6 Things You Should Know About Hospice Care

If you or a loved one has been diagnosed with an illness that doctors believe could be terminal within the next six months, hospice care has probably been recommended to you as an option. Far from being a death sentence, hospice care is actually designed to help you live out your days in the most comfortable fashion surrounded by the people you love. Hospice care teams provide support to family caretakers that can range from help with simple housekeeping tasks to specialized medical care.

  1. Hospice care is free to the patient: Hospice care is covered by Medicare and most private insurance plans. Medicare coverage requires that the hospice patient receives most of their treatment at home with only short inpatient facility stays during the hospice period. Hospice can be provided through private insurance plans for people who are in nursing home facilities. When you are placed under hospice care, the hospice facility handles all of your medical expenses including prescription medication and the costs of medical materials necessary to keep you comfortable. The majority of hospice care facilities also offer free care to those who are not members of insurance plans that specifically cover hospice. These pro bono services are generally covered by funds and contributions raised by the hospice facility through community outreach programs. The main goal of most hospice groups is to alleviate any concerns about financial considerations so that the patient and the patient’s family can focus on making the most of the patient’s final days.
  2. Care takes place in the patient’s home: Most hospice care is designed to allow the patient to spend their final days at home with family and friends. Doctors, nurses, counselors, and other members of the hospice team will visit the patient’s home regularly to care for the patient and help home caretakers manage patient care more easily. Hospice will provide any medical equipment necessary to keep the patient comfortable during this time, including special hospital beds, monitors, and other items not typically kept at home. The hospice team will train the home caretakers if necessary so that they are prepared to handle any unusual tasks that the patient might need while staying at home.
  3. Respite care is an important aspect of hospice: While the focus of hospice is to keep the patient stable and comfortable, one of the most important aspects of the service is to provide relief to family members or friends who have been caring for the patient on their own. Hospice counselors and volunteers will come into the home and keep the patient company so that family and friends can take a break from their caretaking duties and care for themselves. Families can also rely on hospice care volunteers to help them run errands or take care of normal household tasks while the patient is at home.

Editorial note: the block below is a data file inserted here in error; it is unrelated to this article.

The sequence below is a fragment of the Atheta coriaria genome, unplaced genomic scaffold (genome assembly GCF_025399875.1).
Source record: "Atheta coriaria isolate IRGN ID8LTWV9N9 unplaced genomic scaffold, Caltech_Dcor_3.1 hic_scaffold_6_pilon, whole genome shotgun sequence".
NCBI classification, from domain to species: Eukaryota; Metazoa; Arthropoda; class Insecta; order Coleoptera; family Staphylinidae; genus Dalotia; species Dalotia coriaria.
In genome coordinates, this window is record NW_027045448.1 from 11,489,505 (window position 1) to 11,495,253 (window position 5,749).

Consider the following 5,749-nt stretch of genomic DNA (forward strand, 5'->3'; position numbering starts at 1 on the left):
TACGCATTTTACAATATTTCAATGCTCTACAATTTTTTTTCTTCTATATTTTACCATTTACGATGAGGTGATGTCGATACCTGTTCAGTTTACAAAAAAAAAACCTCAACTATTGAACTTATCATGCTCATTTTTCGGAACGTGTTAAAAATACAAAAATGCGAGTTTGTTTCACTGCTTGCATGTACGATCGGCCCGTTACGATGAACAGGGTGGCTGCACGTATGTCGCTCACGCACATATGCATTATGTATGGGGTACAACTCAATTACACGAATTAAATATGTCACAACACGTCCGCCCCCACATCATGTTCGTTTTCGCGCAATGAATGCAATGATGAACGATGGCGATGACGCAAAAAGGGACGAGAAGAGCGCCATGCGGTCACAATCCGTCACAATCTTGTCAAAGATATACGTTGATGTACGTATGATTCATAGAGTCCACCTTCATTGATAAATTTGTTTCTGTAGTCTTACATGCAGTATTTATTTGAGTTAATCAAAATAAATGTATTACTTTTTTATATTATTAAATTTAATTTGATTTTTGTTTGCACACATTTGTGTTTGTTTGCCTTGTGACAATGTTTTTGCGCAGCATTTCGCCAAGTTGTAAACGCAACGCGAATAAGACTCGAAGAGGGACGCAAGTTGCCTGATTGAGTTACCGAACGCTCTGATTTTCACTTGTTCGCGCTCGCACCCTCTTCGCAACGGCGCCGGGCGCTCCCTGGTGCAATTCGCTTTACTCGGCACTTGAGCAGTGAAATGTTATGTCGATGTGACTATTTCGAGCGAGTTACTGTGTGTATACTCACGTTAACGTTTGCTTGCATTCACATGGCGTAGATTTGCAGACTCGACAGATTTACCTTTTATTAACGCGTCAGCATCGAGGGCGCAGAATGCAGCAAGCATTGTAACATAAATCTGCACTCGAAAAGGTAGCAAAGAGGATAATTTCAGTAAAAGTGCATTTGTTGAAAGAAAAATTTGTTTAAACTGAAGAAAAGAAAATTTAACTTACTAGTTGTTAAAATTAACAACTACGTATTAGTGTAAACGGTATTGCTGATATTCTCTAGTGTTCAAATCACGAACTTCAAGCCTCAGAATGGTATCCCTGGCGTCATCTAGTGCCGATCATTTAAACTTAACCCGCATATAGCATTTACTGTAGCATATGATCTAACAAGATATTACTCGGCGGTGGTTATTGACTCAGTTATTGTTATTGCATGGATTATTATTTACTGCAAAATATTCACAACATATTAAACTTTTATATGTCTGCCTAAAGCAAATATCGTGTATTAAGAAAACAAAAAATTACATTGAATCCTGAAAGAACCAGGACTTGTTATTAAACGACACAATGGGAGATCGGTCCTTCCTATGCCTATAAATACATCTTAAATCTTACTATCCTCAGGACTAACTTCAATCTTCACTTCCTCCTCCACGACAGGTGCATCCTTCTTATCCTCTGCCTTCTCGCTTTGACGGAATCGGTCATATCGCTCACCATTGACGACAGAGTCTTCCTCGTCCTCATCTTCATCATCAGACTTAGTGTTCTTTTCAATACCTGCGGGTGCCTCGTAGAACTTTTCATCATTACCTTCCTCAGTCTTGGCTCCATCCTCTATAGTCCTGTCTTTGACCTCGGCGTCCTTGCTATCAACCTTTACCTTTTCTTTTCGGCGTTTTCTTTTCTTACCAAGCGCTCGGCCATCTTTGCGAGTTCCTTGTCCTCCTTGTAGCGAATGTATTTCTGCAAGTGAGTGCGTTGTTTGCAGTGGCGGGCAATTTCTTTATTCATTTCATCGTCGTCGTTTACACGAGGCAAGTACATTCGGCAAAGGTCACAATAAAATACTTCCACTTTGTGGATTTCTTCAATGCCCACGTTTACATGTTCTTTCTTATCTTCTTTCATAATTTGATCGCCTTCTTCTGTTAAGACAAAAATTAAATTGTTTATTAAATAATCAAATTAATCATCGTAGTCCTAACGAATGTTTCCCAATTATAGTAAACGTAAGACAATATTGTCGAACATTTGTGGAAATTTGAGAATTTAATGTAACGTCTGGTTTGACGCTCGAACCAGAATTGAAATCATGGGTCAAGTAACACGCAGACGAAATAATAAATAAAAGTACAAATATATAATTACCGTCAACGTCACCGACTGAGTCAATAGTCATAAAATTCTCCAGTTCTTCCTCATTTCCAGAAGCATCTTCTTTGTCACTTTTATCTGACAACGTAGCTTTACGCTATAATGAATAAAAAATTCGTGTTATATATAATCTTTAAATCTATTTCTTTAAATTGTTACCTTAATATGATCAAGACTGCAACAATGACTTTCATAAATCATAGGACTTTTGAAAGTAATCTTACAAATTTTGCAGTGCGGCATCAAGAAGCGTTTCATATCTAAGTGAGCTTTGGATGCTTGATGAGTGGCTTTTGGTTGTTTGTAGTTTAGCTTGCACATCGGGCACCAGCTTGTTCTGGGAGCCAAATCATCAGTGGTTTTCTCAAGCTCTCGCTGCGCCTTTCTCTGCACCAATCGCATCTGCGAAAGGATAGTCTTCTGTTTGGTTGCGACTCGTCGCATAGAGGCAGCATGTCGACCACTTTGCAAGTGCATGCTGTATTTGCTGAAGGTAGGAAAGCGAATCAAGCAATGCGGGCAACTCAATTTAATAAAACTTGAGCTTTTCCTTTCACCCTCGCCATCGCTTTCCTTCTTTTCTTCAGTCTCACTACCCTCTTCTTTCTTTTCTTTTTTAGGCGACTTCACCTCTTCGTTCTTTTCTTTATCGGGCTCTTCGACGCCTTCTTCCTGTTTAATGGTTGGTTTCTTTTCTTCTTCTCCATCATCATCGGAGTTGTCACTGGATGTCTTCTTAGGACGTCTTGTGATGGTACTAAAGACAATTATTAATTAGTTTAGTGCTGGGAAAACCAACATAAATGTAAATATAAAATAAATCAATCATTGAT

4. Hospice includes emotional as well as physical support: Hospice is a comprehensive care program designed to help the patient and the patient’s family through the final phases of someone’s life. Counselors are available for friends and family members of the patient to help them work through the emotions of potentially losing a loved one. Professional nurses and doctors are also available to take some of the burden of care from the patient’s family and to make sure that the patient is receiving all of the necessary medical treatment in order to remain comfortable. The physical needs of family and friends will be attended to as much as possible as well.
  5. Patients can improve and be discharged from hospice care: While hospice care does not include any active treatment of the patient’s illness, there are times when a patient will rally and become more healthy on their own. In these cases, the patient’s doctor may recommend that the patient be discharged from hospice and returned to normal medical care. Patients can also choose to end hospice at any time after the service has been started. Hospice is not a death sentence, it is merely non-aggressive medical care that keeps a patient and a patient’s family comfortable.
  6. Hospice care continues as long as necessary: Patients qualify for hospice treatment when they have been diagnosed with six months to live. That does not mean that hospice care will end after six months if the patient lives past that diagnosis. Hospice care will continue as long as it is needed, regardless of the time frame. Medical diagnosis is not an exact art, so there are times when a patient will outlive a diagnosis or even regain some health during time in hospice. If you are a Medicare recipient, your hospice situation will be evaluated once a year to determine whether you should continue to receive hospice care. Other insurance plans will vary in their evaluation periods. Hospice will never be ended without the patient’s consent.